Then at their June meeting, trustees listened as the son of HCC Southeast Campus executive Diana Castillo complained how he and a co-worker had rudely been escorted off campus by armed guards and terminated from their information technology jobs. The board retired to executive session, where it ordered Burgos-Sasscer to reinstate the pair with pay. They acted without even knowing the specific accusations against the young men they were alleged to have deliberately deleted HCC computer files that had taken more than 10 months to compile.
The Chancellor reacted to what she considered a breach of HCC procedures by submitting a letter of resignation, effective at the end of her contract next year. Although she later retracted the resignation on the eve of a "retreat" with trustees in the Woodlands last weekend, an all-too-familiar scenario seemed to be in motion.
It's a script for an administrative meltdown that has been acted out in the last decade by higher education institutions all over town the University of Houston, Texas Southern University, HISD and HCC. The general plot line goes like this: Elected or appointed board imports high-priced executive with maximum hoopla as the ultimate cure-all for education and administrative ills. Then board members, usually one side or another in a racial faction, find that the new executive is too independent and fails to feed their egos in the manner to which they are accustomed. Disaffected trustees then run executive ragged. Executive fires back in the media, and things go downhill fast. Board eventually decides to pull the plug and issues deluxe golden parachute, fashioned from public dollars, to make executive go away. After a waiting period and some kind of search, the process repeats itself all over again.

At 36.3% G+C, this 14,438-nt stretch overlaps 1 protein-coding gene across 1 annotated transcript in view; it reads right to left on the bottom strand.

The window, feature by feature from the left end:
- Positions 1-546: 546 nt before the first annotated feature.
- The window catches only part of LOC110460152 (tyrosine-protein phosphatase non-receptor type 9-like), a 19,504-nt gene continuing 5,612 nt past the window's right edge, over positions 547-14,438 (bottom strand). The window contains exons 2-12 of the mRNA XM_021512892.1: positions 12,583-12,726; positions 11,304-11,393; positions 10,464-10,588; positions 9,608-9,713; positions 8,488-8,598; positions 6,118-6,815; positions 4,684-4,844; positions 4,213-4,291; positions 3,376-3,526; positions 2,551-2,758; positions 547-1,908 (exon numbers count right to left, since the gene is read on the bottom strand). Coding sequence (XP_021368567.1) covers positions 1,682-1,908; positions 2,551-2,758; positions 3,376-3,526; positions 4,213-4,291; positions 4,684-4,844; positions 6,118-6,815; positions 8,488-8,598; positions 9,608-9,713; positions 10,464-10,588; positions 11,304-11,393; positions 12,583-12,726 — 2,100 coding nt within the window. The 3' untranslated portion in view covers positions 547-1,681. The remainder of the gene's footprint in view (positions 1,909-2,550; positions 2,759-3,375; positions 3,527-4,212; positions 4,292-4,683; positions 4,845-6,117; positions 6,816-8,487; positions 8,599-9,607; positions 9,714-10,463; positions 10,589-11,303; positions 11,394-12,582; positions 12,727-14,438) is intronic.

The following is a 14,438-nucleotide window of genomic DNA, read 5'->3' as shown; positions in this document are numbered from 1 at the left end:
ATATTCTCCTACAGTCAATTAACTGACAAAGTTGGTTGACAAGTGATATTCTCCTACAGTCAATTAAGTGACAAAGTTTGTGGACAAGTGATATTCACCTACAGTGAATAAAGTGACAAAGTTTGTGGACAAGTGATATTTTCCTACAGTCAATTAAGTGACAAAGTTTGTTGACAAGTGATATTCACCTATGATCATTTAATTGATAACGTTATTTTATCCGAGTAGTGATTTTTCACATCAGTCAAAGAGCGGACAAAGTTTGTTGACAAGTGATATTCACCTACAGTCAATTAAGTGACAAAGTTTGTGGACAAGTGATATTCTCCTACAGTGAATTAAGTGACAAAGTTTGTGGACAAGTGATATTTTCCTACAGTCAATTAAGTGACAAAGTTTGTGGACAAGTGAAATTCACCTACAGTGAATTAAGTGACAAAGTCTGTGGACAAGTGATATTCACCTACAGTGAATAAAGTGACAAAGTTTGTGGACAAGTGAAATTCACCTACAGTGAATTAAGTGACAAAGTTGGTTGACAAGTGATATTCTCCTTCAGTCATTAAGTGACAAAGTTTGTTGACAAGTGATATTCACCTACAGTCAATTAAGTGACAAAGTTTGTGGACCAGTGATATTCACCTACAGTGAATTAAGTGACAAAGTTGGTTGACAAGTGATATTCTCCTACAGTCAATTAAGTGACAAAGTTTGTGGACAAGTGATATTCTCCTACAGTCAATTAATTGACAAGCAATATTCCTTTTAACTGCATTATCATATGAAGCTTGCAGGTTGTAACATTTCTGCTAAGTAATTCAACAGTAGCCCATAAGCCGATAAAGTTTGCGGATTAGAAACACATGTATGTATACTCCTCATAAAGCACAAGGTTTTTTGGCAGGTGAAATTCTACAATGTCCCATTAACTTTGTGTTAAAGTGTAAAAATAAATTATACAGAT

Burgos-Sasscer arrived in Houston three years ago after the HCC board forced out predecessor Charles Green, an African American who had worn out his welcome. She was touted as a nationally known academic, with top credentials as a president at San Antonio College. Back then, Trustee Garcia lauded the new hire as someone "who can begin the healing process build our image, upgrade morale."